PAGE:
Public discourse around COVID-19 vaccines has become highly charged, with widespread misinformation creating confusion and fear. To make your conversations on vaccines productive, it is helpful to remain empathetic and non-judgmental, and to listen to people’s concerns. You can also guide people to trusted sources, such as the Centers for Disease Control or their primary care physicians.
Below are some answers to commonly asked questions you can share with the people in your life:
Information about the vaccine is changing all the time. Why should I trust it?
As a novel virus, the COVID-19 virus was one we hadn’t encountered before. We’re learning more about it as time goes on, and it would be irresponsible to not update recommendations as new findings come to light. In addition, developments such as the COVID-19 Delta variant can cause recommendations to change, as the situation itself evolves. What has remained consistent since vaccines were first approved for use is that they:
Are safe and effective, especially against serious illness, hospitalization, and death
Can help prevent long-term complications of COVID-19
Why should I get the vaccine instead of relying on immunity from COVID-19 infection?
While COVID-19 infection provides some antibodies, immunity from COVID-19 vaccines is two to three times higher than natural immunity and can greatly lower your risk of reinfection. The vaccines also provide additional protection against virus variants.
If you have not yet had COVID-19, the vaccine can help prevent you from getting infected or seriously ill in the first place, lowering your risk of long-term complications.
My vaccination status doesn’t impact anyone else. Why is it anyone’s business?
In a pandemic, especially one with a virus as easily transmissible as COVID-19, our vaccine status does impact others. Vaccination does more than protect us from infection or serious illness; it makes us less likely to spread the virus to others. This layer of protection is especially important for those who are immunocompromised or who are unable to be vaccinated.
In addition, being vaccinated against COVID-19 lowers the risk of serious illness and hospitalization. The COVID-19 pandemic has placed enormous stress on health care systems, pushing resources and staffing to new limits. The vaccine lowers the chances we will need to use precious resources.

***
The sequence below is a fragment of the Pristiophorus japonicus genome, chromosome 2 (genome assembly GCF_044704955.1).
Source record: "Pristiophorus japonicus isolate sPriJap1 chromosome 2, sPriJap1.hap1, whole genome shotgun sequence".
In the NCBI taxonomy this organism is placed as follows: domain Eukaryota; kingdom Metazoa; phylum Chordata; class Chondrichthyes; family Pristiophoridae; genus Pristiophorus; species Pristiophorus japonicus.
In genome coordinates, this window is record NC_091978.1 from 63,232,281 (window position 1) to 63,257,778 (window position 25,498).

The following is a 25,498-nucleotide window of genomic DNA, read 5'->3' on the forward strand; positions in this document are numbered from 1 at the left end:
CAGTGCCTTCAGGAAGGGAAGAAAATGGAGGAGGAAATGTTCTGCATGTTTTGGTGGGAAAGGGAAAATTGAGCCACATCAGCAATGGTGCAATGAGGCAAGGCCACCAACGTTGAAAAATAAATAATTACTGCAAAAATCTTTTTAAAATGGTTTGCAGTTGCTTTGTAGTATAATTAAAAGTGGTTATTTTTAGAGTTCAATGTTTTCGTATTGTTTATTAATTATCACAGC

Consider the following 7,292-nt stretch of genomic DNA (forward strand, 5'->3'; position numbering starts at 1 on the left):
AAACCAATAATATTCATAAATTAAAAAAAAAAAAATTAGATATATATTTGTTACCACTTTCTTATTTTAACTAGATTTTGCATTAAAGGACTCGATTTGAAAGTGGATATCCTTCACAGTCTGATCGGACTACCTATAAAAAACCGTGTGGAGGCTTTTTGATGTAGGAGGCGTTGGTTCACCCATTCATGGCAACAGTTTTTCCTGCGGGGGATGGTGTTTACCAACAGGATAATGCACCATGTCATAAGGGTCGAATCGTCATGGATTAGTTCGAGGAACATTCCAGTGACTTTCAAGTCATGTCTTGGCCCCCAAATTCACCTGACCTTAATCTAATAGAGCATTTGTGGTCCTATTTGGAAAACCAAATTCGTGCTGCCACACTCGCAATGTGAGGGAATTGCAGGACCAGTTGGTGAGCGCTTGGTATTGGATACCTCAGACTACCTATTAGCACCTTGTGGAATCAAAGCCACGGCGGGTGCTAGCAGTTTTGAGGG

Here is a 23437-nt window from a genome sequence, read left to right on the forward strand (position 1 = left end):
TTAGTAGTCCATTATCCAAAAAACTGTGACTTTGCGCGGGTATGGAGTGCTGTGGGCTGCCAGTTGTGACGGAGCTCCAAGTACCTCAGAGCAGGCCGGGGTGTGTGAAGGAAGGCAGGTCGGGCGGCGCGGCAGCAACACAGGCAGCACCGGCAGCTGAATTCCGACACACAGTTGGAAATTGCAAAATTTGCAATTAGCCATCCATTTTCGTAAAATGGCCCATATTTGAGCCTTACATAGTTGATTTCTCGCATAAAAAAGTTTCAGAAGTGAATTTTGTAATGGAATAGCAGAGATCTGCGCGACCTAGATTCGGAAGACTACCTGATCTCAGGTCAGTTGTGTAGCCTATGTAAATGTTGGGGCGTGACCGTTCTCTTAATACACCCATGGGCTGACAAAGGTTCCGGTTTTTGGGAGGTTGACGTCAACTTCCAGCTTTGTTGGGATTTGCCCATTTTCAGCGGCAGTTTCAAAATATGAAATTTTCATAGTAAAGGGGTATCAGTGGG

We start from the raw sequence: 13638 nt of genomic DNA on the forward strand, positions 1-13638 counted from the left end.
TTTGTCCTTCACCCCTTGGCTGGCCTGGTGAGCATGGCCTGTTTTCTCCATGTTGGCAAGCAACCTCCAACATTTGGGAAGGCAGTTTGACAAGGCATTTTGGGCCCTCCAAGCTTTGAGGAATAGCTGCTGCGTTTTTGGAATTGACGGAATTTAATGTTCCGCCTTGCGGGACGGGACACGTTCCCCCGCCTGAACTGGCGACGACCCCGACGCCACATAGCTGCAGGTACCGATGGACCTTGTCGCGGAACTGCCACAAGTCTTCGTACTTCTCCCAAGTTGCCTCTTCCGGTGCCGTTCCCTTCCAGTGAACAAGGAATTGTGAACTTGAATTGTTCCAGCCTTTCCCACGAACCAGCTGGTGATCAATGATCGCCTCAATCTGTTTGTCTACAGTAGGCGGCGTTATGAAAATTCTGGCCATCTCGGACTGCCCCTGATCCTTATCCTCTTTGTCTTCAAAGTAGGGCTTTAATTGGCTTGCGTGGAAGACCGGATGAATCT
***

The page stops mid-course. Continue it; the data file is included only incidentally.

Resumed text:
Getting vaccinated against COVID-19 serves the greater good, allowing us to protect ourselves and those around us, and to help bring an end to the pandemic through broad-scale immunity.
How do we know the vaccines are safe when they were developed so quickly?
The COVID-19 vaccines went through all the same safety studies and protocols as other vaccines. However, due to the urgency of the situation and unprecedented global funding, steps that may have been delayed for years were able to occur in rapid succession or simultaneously, greatly speeding up the process. In addition, COVID-19’s broad spread around the world allowed data on the vaccines’ effectiveness to be gathered quickly, as the protective impact of vaccines was rapidly apparent.
I’m currently expecting, and the vaccines make me nervous. Is it safe to receive the COVID-19 vaccine while pregnant?
Yes, it is safe to receive the COVID-19 vaccine while pregnant. In fact, the American Society of Obstetricians and Gynecologists (ACOG) strongly recommends that pregnant people be vaccinated against COVID-19, as the risks of COVID-19 infection while pregnant are so high. Pregnant people who are unvaccinated face much higher rates of serious illness, hospitalization, and death from COVID-19. COVID-19 infection also increases the risk of preterm delivery and stillbirth, making vaccination important for the baby’s health as well.
The COVID-19 vaccines have been shown to be safe while pregnant, with no associated increase in miscarriages or other pregnancy complications. Getting vaccinated while pregnant can also pass antibodies to the baby, providing protection after they are born. For those who are already vaccinated, ACOG recommends a booster vaccine dose once they are eligible to bolster their protection, as immunity from the initial vaccine series can wane over time.
I’m confused by the new recommendations on booster vaccine doses. Why would I need a booster, and should I get the same vaccine as before?